WISBECH: Food firm seeking to refinance, reports claim

BRITAIN S biggest food firm, which employs more than 1,000 people across the Fens, is seeking to refinance it was reported.Premier Foods, which makes household names like Branston pickle, Hovis bread, Mr Kipling cakes and Bisto, was said to be working to

BRITAIN'S biggest food firm, which employs more than 1,000 people across the Fens, is seeking to refinance it was reported.

Premier Foods, which makes household names like Branston pickle, Hovis bread, Mr Kipling cakes and Bisto, was said to be working to secure a major capital injection worth several hundred million pounds.

Premier, which has debts of £1.8 bn, was claimed to be in detailed talks with CCMP Capital, formerly the private equity arm of JP Morgan.

The Sunday Telegraph said the company had turned to prospective investors because the current climate made it difficult to refinance existing debt.


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The move would enable it pay down some of the debt pile.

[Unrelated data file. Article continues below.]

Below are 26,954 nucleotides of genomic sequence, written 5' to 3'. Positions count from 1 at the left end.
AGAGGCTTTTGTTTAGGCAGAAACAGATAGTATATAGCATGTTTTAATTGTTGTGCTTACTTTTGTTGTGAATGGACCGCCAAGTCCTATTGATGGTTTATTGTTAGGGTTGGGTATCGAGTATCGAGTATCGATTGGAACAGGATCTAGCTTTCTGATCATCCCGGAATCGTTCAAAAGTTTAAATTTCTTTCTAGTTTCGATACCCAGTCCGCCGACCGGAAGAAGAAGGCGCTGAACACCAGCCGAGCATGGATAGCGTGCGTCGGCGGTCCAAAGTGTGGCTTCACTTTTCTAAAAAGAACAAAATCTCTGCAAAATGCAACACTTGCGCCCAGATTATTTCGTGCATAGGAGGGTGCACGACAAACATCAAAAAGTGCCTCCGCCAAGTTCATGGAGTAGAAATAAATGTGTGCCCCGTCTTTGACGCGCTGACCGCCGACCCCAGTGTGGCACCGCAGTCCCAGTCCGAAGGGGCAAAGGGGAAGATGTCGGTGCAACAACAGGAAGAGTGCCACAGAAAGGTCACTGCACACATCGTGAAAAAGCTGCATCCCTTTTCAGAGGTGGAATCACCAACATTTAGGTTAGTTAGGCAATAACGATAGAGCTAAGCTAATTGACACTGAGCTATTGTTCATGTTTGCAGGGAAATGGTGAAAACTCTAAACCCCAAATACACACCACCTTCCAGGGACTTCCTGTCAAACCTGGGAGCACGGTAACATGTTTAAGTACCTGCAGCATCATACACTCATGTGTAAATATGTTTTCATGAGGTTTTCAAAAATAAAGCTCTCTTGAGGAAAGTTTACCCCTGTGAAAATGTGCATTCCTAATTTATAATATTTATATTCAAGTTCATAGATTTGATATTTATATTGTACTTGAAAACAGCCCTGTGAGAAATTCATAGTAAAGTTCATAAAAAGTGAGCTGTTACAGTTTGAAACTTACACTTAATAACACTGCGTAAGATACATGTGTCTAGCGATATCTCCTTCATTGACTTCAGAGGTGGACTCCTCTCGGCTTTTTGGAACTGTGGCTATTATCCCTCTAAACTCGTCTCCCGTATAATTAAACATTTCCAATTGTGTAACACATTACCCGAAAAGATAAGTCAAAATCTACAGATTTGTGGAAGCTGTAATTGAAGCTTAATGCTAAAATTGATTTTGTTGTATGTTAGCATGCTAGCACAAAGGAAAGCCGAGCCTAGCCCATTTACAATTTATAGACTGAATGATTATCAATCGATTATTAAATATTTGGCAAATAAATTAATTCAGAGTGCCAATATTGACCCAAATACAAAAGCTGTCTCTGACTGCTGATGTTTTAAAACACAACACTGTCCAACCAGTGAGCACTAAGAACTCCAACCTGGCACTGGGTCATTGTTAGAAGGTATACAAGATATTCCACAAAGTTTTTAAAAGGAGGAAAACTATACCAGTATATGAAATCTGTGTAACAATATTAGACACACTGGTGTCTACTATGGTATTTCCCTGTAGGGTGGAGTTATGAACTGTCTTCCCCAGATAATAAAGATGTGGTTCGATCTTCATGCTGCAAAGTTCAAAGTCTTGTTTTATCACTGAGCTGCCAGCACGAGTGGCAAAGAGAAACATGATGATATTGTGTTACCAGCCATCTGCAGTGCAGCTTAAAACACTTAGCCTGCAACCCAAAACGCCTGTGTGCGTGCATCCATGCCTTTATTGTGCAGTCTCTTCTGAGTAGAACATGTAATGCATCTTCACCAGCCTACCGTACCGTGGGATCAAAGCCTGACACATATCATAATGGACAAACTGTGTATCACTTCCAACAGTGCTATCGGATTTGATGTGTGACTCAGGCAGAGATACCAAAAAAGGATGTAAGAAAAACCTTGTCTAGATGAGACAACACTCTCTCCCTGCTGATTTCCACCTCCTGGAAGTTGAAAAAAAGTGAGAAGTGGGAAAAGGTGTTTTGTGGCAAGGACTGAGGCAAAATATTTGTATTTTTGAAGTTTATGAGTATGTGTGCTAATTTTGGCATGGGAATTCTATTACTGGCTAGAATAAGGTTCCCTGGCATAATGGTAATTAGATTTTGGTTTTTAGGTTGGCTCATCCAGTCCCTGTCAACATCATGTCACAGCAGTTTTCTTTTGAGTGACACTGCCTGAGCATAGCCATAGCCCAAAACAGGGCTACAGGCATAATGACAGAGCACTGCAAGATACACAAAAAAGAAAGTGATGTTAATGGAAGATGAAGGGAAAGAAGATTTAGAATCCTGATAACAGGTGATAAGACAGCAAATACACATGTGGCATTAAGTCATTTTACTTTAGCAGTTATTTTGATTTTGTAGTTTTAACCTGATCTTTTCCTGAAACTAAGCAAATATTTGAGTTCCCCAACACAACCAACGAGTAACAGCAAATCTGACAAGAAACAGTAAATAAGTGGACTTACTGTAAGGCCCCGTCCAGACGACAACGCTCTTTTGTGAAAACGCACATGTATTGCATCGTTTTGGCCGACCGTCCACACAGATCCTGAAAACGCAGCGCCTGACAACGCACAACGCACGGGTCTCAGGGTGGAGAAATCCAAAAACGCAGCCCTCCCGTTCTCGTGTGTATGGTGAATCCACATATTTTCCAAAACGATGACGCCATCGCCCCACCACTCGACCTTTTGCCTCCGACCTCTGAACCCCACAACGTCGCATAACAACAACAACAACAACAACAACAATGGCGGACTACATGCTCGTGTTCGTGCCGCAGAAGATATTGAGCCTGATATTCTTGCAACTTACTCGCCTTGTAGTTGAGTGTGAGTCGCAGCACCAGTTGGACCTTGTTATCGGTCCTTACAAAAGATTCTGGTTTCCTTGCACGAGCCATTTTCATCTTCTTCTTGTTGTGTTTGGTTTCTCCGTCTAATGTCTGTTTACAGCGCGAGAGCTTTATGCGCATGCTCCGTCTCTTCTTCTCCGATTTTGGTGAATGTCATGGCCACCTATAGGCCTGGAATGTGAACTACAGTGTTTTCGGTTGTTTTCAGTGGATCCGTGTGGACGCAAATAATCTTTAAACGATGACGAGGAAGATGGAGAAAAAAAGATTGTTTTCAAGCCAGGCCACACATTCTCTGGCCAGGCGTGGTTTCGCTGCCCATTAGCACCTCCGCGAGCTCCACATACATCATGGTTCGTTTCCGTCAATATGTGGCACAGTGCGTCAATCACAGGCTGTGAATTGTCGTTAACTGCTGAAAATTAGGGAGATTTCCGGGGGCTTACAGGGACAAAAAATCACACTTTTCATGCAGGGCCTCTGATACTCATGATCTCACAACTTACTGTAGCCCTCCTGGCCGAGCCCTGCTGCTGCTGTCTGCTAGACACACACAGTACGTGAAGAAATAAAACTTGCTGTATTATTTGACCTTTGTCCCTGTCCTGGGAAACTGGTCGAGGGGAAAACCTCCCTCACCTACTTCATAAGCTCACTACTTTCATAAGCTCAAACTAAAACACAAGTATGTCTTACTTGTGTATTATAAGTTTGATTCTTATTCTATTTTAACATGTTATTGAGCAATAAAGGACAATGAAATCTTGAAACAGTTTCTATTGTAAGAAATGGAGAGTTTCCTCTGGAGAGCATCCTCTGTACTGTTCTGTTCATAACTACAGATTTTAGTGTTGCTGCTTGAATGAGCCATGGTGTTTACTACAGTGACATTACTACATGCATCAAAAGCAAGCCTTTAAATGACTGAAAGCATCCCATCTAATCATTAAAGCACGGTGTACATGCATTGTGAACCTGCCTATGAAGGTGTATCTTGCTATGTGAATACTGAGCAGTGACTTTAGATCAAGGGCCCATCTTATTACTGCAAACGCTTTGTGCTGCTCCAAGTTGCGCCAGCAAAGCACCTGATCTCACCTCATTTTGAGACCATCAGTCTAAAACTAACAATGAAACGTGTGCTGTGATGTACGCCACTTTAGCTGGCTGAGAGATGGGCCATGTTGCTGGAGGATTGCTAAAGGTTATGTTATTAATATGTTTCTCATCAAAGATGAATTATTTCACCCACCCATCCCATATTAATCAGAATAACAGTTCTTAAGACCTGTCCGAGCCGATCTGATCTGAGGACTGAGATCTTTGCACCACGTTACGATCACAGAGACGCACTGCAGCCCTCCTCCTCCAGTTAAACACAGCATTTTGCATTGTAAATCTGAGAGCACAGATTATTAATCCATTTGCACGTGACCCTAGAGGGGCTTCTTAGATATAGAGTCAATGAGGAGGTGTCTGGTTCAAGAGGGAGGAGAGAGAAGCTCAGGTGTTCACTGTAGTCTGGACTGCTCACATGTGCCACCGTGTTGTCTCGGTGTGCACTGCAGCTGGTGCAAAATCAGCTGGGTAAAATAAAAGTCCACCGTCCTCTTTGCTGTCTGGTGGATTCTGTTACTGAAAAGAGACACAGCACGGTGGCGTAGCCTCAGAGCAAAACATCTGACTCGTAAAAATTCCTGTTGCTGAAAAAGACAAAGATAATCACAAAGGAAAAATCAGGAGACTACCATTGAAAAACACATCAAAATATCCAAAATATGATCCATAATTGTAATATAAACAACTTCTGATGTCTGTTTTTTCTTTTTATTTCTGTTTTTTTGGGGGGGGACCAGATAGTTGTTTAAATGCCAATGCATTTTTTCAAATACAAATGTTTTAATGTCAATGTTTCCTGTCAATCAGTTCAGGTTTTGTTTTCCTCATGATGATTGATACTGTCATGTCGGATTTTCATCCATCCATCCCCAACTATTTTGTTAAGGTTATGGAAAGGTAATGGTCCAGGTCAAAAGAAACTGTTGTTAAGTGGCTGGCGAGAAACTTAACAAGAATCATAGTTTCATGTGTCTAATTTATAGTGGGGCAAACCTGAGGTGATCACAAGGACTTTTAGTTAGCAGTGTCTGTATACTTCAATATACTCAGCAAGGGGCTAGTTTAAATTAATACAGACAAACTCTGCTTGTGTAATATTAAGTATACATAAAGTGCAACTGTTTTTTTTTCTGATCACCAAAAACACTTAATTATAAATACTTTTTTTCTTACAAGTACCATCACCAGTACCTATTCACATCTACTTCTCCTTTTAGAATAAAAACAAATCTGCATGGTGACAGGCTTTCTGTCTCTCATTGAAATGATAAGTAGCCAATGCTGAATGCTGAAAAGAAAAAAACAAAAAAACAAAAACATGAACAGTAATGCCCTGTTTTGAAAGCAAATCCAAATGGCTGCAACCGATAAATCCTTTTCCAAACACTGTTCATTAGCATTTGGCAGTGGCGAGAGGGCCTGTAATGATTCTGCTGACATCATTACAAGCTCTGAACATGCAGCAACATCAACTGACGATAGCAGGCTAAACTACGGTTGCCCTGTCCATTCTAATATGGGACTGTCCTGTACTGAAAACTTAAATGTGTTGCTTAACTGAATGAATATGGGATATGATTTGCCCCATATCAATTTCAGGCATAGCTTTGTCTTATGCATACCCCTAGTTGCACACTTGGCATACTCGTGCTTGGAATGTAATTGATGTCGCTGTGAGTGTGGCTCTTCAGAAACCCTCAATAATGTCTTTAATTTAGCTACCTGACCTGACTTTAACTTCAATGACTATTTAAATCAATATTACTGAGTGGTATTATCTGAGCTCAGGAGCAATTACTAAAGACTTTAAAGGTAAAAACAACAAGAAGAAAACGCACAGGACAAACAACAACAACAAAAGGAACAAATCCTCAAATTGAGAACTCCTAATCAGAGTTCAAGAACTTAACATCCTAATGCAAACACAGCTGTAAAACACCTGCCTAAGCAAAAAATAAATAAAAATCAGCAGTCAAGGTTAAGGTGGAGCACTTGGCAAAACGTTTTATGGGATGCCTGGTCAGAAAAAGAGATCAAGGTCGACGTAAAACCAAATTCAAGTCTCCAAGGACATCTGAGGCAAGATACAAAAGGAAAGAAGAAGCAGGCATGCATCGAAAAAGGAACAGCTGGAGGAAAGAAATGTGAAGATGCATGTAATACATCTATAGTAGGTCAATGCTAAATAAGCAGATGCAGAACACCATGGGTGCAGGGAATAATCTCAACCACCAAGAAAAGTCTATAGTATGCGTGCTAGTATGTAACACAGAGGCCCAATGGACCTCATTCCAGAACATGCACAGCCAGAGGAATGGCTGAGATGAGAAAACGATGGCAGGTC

Premier once ran King's Lynn's iconic Campbell's Soup factory until the plant was closed down in a restructuring last year.

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It still employs more than 700 in Wisbech, where it has factories producing baked beans, ready meals and tinned pulses; along with three distribution centres.

Premier also owns Marlow Foods in Methwold, where more than 400 are employed making the meat substitute Quorn; a distribution centre employing around 20 people at Clenchwarton, near King's Lynn, and the Hovis Bakery at Mendlesham, near Stowmarket, which has 60 employees.

There was no suggestion any jobs were at risk. With more than 18,000 staff, Premier, based at St Alban's, is one of Britain's biggest employers.

The company's share price has fallen sharply amid concerns about the level of debt on its balance sheet after recent mergers with RHM and the UK arm of Oxo and Homepride company Campbell's Soup.

The impact of higher commodity prices on its working capital, and lower proceeds from property sales have also impacted on the debt position.

However, the group said in July that it met its financial covenant tests at the end of June and that it expects to continue to operate within them.

Premier's board is said to believe that a reduction in its debt burden would allow the City to re-rate it shares at a time when defensive stocks such as food companies are likely to find more favour among nervous investors.

A report said a deal with CCMP could yet be abandoned in favour of another option, such as asset sales or an investment from another party. Lion Capital, a former owner of Premier, Kohlberg Kravis Roberts and Permira are among the other private equity options.

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